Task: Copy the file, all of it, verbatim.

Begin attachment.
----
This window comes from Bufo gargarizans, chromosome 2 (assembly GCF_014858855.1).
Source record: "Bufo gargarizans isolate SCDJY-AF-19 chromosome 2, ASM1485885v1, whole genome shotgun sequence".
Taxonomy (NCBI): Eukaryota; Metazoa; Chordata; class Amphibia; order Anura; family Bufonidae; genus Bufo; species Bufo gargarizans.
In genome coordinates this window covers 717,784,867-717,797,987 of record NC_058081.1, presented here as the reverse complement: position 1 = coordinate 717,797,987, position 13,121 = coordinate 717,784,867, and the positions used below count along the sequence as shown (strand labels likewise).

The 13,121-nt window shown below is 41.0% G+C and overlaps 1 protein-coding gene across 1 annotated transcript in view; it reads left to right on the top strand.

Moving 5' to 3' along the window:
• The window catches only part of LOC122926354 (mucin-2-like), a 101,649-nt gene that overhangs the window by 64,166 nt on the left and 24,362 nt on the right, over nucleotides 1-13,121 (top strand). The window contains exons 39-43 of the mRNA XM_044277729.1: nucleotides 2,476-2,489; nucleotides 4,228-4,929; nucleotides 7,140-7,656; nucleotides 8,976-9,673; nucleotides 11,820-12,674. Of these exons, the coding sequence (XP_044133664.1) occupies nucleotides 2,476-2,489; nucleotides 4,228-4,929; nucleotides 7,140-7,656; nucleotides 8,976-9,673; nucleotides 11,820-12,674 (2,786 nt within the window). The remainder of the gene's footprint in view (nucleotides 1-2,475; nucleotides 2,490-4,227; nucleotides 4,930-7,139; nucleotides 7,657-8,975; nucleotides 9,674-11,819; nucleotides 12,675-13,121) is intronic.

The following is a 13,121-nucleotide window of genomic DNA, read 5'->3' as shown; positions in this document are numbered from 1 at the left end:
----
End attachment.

This window comes from Bufo gargarizans, chromosome 2 (assembly GCF_014858855.1).
Source record: "Bufo gargarizans isolate SCDJY-AF-19 chromosome 2, ASM1485885v1, whole genome shotgun sequence".
Taxonomy (NCBI): Eukaryota; Metazoa; Chordata; class Amphibia; order Anura; family Bufonidae; genus Bufo; species Bufo gargarizans.
In genome coordinates this window covers 717,784,867-717,797,987 of record NC_058081.1, presented here as the reverse complement: position 1 = coordinate 717,797,987, position 13,121 = coordinate 717,784,867, and the positions used below count along the sequence as shown (strand labels likewise).

The 13,121-nt window shown below is 41.0% G+C and overlaps 1 protein-coding gene across 1 annotated transcript in view; it reads left to right on the top strand.

Moving 5' to 3' along the window:
• The window catches only part of LOC122926354 (mucin-2-like), a 101,649-nt gene that overhangs the window by 64,166 nt on the left and 24,362 nt on the right, over nucleotides 1-13,121 (top strand). The window contains exons 39-43 of the mRNA XM_044277729.1: nucleotides 2,476-2,489; nucleotides 4,228-4,929; nucleotides 7,140-7,656; nucleotides 8,976-9,673; nucleotides 11,820-12,674. Of these exons, the coding sequence (XP_044133664.1) occupies nucleotides 2,476-2,489; nucleotides 4,228-4,929; nucleotides 7,140-7,656; nucleotides 8,976-9,673; nucleotides 11,820-12,674 (2,786 nt within the window). The remainder of the gene's footprint in view (nucleotides 1-2,475; nucleotides 2,490-4,227; nucleotides 4,930-7,139; nucleotides 7,657-8,975; nucleotides 9,674-11,819; nucleotides 12,675-13,121) is intronic.

The following is a 13,121-nucleotide window of genomic DNA, read 5'->3' as shown; positions in this document are numbered from 1 at the left end: